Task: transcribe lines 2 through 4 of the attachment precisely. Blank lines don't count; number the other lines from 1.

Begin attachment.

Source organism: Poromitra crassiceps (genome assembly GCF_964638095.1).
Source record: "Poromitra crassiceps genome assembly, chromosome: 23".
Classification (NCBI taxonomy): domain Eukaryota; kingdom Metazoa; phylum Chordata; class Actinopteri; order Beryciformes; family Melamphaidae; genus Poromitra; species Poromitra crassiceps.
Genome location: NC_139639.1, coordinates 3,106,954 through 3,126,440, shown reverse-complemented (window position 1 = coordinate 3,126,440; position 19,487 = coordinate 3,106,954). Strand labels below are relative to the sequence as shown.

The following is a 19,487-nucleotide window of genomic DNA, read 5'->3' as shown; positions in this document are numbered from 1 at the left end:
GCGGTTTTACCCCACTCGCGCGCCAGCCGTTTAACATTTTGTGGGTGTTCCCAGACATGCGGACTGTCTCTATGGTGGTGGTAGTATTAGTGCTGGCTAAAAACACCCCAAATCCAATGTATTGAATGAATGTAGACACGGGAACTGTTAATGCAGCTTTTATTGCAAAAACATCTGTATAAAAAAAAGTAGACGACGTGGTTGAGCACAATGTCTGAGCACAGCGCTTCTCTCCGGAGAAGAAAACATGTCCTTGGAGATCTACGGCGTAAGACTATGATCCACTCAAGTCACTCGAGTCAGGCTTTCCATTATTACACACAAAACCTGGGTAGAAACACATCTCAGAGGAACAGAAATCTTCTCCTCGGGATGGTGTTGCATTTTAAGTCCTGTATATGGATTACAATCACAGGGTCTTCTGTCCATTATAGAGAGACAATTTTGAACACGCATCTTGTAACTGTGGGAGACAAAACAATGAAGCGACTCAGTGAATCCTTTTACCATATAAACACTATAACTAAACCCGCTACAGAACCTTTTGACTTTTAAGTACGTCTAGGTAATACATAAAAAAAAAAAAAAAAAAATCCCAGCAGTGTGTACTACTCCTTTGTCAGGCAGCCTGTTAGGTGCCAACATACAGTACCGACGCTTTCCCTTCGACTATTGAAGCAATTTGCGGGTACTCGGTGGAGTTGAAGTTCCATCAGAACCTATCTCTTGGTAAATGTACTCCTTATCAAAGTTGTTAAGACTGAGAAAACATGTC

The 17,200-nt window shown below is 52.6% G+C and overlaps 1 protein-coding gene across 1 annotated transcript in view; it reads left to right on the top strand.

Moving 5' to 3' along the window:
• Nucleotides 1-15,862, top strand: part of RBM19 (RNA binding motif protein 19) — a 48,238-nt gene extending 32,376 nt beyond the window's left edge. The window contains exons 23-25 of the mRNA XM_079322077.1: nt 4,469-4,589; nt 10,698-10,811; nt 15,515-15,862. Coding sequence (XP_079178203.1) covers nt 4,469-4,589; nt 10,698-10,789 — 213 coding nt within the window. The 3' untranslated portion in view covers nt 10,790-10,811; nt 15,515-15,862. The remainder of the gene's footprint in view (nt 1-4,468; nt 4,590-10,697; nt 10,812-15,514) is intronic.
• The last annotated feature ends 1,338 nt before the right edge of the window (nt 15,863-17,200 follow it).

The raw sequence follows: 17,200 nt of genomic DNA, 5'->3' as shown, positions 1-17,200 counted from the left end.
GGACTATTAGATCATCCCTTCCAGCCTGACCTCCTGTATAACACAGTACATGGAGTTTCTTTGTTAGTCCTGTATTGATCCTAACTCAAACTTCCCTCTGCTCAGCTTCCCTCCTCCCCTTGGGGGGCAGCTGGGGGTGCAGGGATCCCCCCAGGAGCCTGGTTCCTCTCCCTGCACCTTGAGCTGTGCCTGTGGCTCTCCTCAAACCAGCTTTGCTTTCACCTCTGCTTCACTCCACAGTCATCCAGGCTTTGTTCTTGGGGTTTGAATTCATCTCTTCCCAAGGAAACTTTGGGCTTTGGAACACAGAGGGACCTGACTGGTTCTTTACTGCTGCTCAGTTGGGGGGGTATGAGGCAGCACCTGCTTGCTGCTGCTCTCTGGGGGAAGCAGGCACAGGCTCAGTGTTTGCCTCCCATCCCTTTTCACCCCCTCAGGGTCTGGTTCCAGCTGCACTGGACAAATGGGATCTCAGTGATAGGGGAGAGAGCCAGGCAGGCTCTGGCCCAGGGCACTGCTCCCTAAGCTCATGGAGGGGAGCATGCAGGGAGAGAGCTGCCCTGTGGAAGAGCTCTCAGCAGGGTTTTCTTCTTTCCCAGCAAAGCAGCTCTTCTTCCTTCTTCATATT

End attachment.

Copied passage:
Source record: "Poromitra crassiceps genome assembly, chromosome: 23".
Classification (NCBI taxonomy): domain Eukaryota; kingdom Metazoa; phylum Chordata; class Actinopteri; order Beryciformes; family Melamphaidae; genus Poromitra; species Poromitra crassiceps.
Genome location: NC_139639.1, coordinates 3,106,954 through 3,126,440, shown reverse-complemented (window position 1 = coordinate 3,126,440; position 19,487 = coordinate 3,106,954). Strand labels below are relative to the sequence as shown.